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The Crew Dragon capsule ahead of landing in the Gulf of Mexico. Photo: NASA TV

NASA astronauts Doug Hurley and Bob Behnken are safely back on Earth after a historic flight to and from the International Space Station provided by SpaceX.

Why it matters: The landing marks the end of SpaceX's first crewed trip to the space station for NASA and the beginning of the space agency's next phase in exploration, one marked by partnerships with private companies.

State of play: The two astronauts splashed down in the Gulf of Mexico at 2:48pm ET after undocking from the station on Saturday.

  • "Thanks for flying SpaceX," a SpaceX mission controller said after the Crew Dragon splashed down.
  • A SpaceX vessel has recovered Hurley and Behnken from their Crew Dragon capsule and the two astronauts will be transported to dry land in Florida by helicopter before being flown back home to their families in Houston.

The big picture: Behnken and Hurley's two-month mission marked the first time people have launched to orbit from the U.S. since the end of the space shuttle program in 2011.

  • NASA now hopes to buy spaceflight and other services from private companies like SpaceX in order to help create an economy in orbit around the Earth, where the space agency can be a buyer of services instead of a provider.
  • That change, in theory, will free the agency (and its budget) up to focus more fully on further-afield goals, like getting people to the Moon and Mars.

What's next: NASA already has plans to launch more astronauts to the space station with SpaceX in the near future.

  • Behnken and Hurley's test flight — designed to certify the Crew Dragon for full operation — is expected to be followed up with SpaceX's first operational flight scheduled for late September.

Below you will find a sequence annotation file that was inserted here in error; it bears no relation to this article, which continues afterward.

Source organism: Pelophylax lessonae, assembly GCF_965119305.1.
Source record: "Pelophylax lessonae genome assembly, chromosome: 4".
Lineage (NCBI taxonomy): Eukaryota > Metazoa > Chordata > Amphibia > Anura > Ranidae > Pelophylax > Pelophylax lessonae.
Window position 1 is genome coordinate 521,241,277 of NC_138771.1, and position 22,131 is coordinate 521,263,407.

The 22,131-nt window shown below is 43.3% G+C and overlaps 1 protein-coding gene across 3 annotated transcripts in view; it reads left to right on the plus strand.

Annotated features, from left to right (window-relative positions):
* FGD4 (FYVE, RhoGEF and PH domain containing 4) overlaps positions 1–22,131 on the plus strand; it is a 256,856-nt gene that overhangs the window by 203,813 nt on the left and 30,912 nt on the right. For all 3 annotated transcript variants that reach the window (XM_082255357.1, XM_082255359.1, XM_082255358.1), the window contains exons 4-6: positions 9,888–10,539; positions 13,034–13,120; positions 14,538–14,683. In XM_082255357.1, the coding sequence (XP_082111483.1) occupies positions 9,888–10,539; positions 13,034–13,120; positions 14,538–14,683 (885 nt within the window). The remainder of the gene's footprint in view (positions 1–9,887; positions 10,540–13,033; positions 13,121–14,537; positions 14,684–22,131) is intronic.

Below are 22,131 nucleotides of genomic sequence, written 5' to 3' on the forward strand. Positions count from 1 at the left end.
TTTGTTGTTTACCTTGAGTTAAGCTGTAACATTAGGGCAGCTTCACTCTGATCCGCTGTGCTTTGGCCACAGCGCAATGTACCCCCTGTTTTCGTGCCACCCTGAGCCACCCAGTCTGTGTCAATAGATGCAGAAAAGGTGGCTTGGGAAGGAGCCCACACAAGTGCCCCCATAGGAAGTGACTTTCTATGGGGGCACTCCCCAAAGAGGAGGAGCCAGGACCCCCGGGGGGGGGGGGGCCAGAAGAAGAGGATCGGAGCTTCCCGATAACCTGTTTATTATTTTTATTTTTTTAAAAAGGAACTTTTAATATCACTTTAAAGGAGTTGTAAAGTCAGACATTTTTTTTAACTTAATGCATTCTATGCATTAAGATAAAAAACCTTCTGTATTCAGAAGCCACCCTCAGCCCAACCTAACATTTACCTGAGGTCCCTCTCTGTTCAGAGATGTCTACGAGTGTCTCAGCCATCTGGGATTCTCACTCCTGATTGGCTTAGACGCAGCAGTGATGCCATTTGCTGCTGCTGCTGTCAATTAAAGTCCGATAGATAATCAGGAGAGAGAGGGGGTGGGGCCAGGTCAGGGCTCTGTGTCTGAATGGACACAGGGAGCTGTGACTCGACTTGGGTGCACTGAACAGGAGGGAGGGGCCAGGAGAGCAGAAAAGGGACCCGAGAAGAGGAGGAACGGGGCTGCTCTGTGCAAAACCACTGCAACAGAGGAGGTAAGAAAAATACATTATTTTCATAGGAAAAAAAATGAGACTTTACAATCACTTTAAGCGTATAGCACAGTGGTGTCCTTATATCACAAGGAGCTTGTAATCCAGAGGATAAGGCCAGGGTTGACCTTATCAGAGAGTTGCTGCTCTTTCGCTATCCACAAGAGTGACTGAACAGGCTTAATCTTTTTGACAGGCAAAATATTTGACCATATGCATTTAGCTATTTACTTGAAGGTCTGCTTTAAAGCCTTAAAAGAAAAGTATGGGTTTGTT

• That flight will see NASA astronauts Michael Hopkins, Victor Glover, Shannon Walker and Japanese astronaut Soichi Noguchi fly to the station for a six-month mission.

One fun thing: Behnken's wife and fellow astronaut Megan McArthur is also expected to launch to the orbiting laboratory aboard the second operational flight of the Crew Dragon.

Go deeper

Miriam Kramer, author of Space
Nov 3, 2020 - Science

The International Space Station's end will mix up space geopolitics

Illustration: Aïda Amer/Axios

Twenty years after astronauts moved in full time, the International Space Station is nearing its end, opening up a new geopolitical landscape above Earth.

Why it matters: The end of the program will force nations collaborating on the station, along with China and others new to the human spaceflight scene, to recalibrate. They could also turn their attention to cooperating — or competing — on the Moon instead.

House passes $768 billion defense spending bill

Photo: Andrew Harrer/Bloomberg via Getty Images

The House approved a $768 billion National Defense Authorization Act (NDAA) for the 2022 fiscal year in a bipartisan 316-113 vote on Thursday.

Why it matters: The annual bill, which authorizes Pentagon spending levels and guides policy for the department, would require women to register for the military draft, among other provisions.

6 hours ago - Politics & Policy

Republicans’ secret lobbying

Illustration: Shoshana Gordon/Axios

The five Senate Republicans who helped negotiate and draft the $1.2 trillion bipartisan infrastructure bill have been privately courting their Republican colleagues to pass the measure in the House.

Why it matters: House GOP leaders are actively urging their members to oppose the bill. The senators are working to undercut that effort as Monday shapes up as a do-or-die moment for the bipartisan bill.